I recall the crop-picking robot at Cornell University. I would say this is starting to look like a mini-trend: picking; grasping; identifying and harvesting of crops. Seems like a tailor-made application for robotic technology.
As the article mentions, there are many new types of applications for robots. Many of these robots need to be more flexible and mobile than those used in manufacturing. With the advances in microelectronics that are driving these advances, this is becoming more economical. As with the factory automation wave, this should increase productivity.
Very interesting project. Could definitely see some high utility for crops grown in particularly arid environments, where there are difficult worker conditions due to severe sun and heat. Yet those same conditions likely pose some challenges for the robot designers which have to account for all kinds of weather and possible environmental conditions that impede performance of the equipment.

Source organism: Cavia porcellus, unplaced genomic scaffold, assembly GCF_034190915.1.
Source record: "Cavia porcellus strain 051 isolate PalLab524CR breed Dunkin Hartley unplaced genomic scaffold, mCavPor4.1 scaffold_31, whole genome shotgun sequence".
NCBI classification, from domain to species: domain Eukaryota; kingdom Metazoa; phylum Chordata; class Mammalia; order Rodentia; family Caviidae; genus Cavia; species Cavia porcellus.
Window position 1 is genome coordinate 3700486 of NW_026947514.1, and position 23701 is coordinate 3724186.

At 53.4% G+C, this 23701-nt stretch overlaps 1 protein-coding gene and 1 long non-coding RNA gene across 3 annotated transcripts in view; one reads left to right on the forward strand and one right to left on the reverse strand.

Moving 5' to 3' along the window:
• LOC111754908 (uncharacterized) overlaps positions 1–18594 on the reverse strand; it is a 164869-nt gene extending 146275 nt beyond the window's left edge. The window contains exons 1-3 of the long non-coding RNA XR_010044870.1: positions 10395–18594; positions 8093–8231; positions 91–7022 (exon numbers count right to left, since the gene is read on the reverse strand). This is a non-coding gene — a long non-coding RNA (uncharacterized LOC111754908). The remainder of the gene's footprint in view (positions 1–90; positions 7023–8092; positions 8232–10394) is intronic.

New versions of BASF's Ecovio line are both compostable and designed for either injection molding or thermoforming. These combinations are becoming more common for the single-use bioplastics used in food service and food packaging applications, but are still not widely available.
For industrial control applications, or even a simple assembly line, that machine can go almost 24/7 without a break. But what happens when the task is a little more complex? That’s where the “smart” machine would come in. The smart machine is one that has some simple (or complex in some cases) processing capability to be able to adapt to changing conditions. Such machines are suited for a host of applications, including automotive, aerospace, defense, medical, computers and electronics, telecommunications, consumer goods, and so on. This radio show will show what’s possible with smart machines, and what tradeoffs need to be made to implement such a solution.